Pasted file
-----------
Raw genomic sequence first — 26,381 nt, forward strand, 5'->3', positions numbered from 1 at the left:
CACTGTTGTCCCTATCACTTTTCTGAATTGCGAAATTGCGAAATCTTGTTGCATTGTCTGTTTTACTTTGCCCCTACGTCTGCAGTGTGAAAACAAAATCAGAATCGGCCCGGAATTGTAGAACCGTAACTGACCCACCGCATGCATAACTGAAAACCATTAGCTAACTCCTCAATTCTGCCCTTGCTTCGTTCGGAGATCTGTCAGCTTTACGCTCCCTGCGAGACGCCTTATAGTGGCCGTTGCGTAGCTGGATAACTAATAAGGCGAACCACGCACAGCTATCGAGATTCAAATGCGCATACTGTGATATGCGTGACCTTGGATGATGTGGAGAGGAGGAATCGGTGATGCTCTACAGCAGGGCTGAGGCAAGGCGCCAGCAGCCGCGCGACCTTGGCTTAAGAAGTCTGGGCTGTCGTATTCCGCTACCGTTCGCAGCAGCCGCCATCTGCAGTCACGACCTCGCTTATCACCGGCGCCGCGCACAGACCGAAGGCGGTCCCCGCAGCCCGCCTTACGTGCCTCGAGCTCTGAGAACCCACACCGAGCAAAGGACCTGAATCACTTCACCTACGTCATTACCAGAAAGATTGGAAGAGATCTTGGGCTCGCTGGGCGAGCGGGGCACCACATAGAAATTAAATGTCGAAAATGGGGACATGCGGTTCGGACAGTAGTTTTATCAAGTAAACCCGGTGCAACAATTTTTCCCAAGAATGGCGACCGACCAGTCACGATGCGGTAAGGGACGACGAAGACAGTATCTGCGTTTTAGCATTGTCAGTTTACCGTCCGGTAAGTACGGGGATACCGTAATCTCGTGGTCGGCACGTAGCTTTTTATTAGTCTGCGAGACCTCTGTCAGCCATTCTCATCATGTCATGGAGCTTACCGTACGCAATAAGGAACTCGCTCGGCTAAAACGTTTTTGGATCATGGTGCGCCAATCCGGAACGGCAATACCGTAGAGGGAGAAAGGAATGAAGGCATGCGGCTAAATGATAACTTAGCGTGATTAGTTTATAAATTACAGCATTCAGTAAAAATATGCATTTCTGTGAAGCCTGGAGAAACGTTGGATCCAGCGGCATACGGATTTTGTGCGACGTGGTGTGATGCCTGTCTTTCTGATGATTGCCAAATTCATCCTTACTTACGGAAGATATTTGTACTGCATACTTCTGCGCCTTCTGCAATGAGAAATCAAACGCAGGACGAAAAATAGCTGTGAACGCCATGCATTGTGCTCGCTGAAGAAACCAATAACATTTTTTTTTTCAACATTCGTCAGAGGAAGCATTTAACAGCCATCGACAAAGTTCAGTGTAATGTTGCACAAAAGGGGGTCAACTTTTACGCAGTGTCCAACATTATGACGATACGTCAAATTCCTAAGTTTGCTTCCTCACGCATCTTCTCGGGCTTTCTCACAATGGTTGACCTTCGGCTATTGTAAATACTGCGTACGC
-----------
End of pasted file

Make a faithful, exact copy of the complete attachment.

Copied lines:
Raw genomic sequence first — 26,381 nt, forward strand, 5'->3', positions numbered from 1 at the left:
CACTGTTGTCCCTATCACTTTTCTGAATTGCGAAATTGCGAAATCTTGTTGCATTGTCTGTTTTACTTTGCCCCTACGTCTGCAGTGTGAAAACAAAATCAGAATCGGCCCGGAATTGTAGAACCGTAACTGACCCACCGCATGCATAACTGAAAACCATTAGCTAACTCCTCAATTCTGCCCTTGCTTCGTTCGGAGATCTGTCAGCTTTACGCTCCCTGCGAGACGCCTTATAGTGGCCGTTGCGTAGCTGGATAACTAATAAGGCGAACCACGCACAGCTATCGAGATTCAAATGCGCATACTGTGATATGCGTGACCTTGGATGATGTGGAGAGGAGGAATCGGTGATGCTCTACAGCAGGGCTGAGGCAAGGCGCCAGCAGCCGCGCGACCTTGGCTTAAGAAGTCTGGGCTGTCGTATTCCGCTACCGTTCGCAGCAGCCGCCATCTGCAGTCACGACCTCGCTTATCACCGGCGCCGCGCACAGACCGAAGGCGGTCCCCGCAGCCCGCCTTACGTGCCTCGAGCTCTGAGAACCCACACCGAGCAAAGGACCTGAATCACTTCACCTACGTCATTACCAGAAAGATTGGAAGAGATCTTGGGCTCGCTGGGCGAGCGGGGCACCACATAGAAATTAAATGTCGAAAATGGGGACATGCGGTTCGGACAGTAGTTTTATCAAGTAAACCCGGTGCAACAATTTTTCCCAAGAATGGCGACCGACCAGTCACGATGCGGTAAGGGACGACGAAGACAGTATCTGCGTTTTAGCATTGTCAGTTTACCGTCCGGTAAGTACGGGGATACCGTAATCTCGTGGTCGGCACGTAGCTTTTTATTAGTCTGCGAGACCTCTGTCAGCCATTCTCATCATGTCATGGAGCTTACCGTACGCAATAAGGAACTCGCTCGGCTAAAACGTTTTTGGATCATGGTGCGCCAATCCGGAACGGCAATACCGTAGAGGGAGAAAGGAATGAAGGCATGCGGCTAAATGATAACTTAGCGTGATTAGTTTATAAATTACAGCATTCAGTAAAAATATGCATTTCTGTGAAGCCTGGAGAAACGTTGGATCCAGCGGCATACGGATTTTGTGCGACGTGGTGTGATGCCTGTCTTTCTGATGATTGCCAAATTCATCCTTACTTACGGAAGATATTTGTACTGCATACTTCTGCGCCTTCTGCAATGAGAAATCAAACGCAGGACGAAAAATAGCTGTGAACGCCATGCATTGTGCTCGCTGAAGAAACCAATAACATTTTTTTTTTCAACATTCGTCAGAGGAAGCATTTAACAGCCATCGACAAAGTTCAGTGTAATGTTGCACAAAAGGGGGTCAACTTTTACGCAGTGTCCAACATTATGACGATACGTCAAATTCCTAAGTTTGCTTCCTCACGCATCTTCTCGGGCTTTCTCACAATGGTTGACCTTCGGCTATTGTAAATACTGCGTACGC